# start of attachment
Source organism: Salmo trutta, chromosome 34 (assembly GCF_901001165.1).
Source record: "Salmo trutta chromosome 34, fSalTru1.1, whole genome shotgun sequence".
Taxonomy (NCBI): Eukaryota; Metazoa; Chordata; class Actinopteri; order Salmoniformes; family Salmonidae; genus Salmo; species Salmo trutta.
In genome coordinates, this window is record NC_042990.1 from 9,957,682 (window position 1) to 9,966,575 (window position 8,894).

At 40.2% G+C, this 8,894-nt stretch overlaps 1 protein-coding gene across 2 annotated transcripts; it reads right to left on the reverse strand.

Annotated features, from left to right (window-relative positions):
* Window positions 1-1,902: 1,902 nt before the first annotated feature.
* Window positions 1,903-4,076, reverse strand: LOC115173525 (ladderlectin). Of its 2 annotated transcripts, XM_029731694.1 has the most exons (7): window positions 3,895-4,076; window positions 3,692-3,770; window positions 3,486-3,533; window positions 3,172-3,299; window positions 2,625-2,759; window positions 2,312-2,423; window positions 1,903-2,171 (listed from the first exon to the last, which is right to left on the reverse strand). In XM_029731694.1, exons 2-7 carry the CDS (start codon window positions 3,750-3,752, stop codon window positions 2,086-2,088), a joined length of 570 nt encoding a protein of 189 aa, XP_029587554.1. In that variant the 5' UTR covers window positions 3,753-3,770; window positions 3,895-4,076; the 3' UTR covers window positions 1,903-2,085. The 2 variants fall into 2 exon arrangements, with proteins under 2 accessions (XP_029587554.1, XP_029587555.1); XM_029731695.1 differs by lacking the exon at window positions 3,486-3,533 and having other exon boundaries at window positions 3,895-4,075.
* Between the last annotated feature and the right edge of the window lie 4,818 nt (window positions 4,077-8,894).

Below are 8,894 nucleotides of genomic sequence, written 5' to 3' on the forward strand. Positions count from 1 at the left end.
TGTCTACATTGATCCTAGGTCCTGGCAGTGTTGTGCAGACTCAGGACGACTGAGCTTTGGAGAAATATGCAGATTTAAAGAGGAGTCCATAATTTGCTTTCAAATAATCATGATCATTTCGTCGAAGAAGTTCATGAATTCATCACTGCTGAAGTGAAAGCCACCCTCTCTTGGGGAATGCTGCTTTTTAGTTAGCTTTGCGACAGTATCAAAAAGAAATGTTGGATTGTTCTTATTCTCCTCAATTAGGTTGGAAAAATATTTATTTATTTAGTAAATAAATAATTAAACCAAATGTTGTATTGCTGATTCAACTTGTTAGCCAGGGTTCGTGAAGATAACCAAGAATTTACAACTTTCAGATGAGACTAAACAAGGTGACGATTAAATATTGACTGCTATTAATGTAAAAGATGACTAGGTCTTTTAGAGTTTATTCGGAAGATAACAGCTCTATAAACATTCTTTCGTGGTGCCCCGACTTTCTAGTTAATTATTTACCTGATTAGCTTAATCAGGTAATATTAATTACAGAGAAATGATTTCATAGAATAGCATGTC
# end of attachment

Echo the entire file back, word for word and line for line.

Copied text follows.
Source organism: Salmo trutta, chromosome 34 (assembly GCF_901001165.1).
Source record: "Salmo trutta chromosome 34, fSalTru1.1, whole genome shotgun sequence".
Taxonomy (NCBI): Eukaryota; Metazoa; Chordata; class Actinopteri; order Salmoniformes; family Salmonidae; genus Salmo; species Salmo trutta.
In genome coordinates, this window is record NC_042990.1 from 9,957,682 (window position 1) to 9,966,575 (window position 8,894).

At 40.2% G+C, this 8,894-nt stretch overlaps 1 protein-coding gene across 2 annotated transcripts; it reads right to left on the reverse strand.

Annotated features, from left to right (window-relative positions):
* Window positions 1-1,902: 1,902 nt before the first annotated feature.
* Window positions 1,903-4,076, reverse strand: LOC115173525 (ladderlectin). Of its 2 annotated transcripts, XM_029731694.1 has the most exons (7): window positions 3,895-4,076; window positions 3,692-3,770; window positions 3,486-3,533; window positions 3,172-3,299; window positions 2,625-2,759; window positions 2,312-2,423; window positions 1,903-2,171 (listed from the first exon to the last, which is right to left on the reverse strand). In XM_029731694.1, exons 2-7 carry the CDS (start codon window positions 3,750-3,752, stop codon window positions 2,086-2,088), a joined length of 570 nt encoding a protein of 189 aa, XP_029587554.1. In that variant the 5' UTR covers window positions 3,753-3,770; window positions 3,895-4,076; the 3' UTR covers window positions 1,903-2,085. The 2 variants fall into 2 exon arrangements, with proteins under 2 accessions (XP_029587554.1, XP_029587555.1); XM_029731695.1 differs by lacking the exon at window positions 3,486-3,533 and having other exon boundaries at window positions 3,895-4,075.
* Between the last annotated feature and the right edge of the window lie 4,818 nt (window positions 4,077-8,894).

Below are 8,894 nucleotides of genomic sequence, written 5' to 3' on the forward strand. Positions count from 1 at the left end.
TGTCTACATTGATCCTAGGTCCTGGCAGTGTTGTGCAGACTCAGGACGACTGAGCTTTGGAGAAATATGCAGATTTAAAGAGGAGTCCATAATTTGCTTTCAAATAATCATGATCATTTCGTCGAAGAAGTTCATGAATTCATCACTGCTGAAGTGAAAGCCACCCTCTCTTGGGGAATGCTGCTTTTTAGTTAGCTTTGCGACAGTATCAAAAAGAAATGTTGGATTGTTCTTATTCTCCTCAATTAGGTTGGAAAAATATTTATTTATTTAGTAAATAAATAATTAAACCAAATGTTGTATTGCTGATTCAACTTGTTAGCCAGGGTTCGTGAAGATAACCAAGAATTTACAACTTTCAGATGAGACTAAACAAGGTGACGATTAAATATTGACTGCTATTAATGTAAAAGATGACTAGGTCTTTTAGAGTTTATTCGGAAGATAACAGCTCTATAAACATTCTTTCGTGGTGCCCCGACTTTCTAGTTAATTATTTACCTGATTAGCTTAATCAGGTAATATTAATTACAGAGAAATGATTTCATAGAATAGCATGTC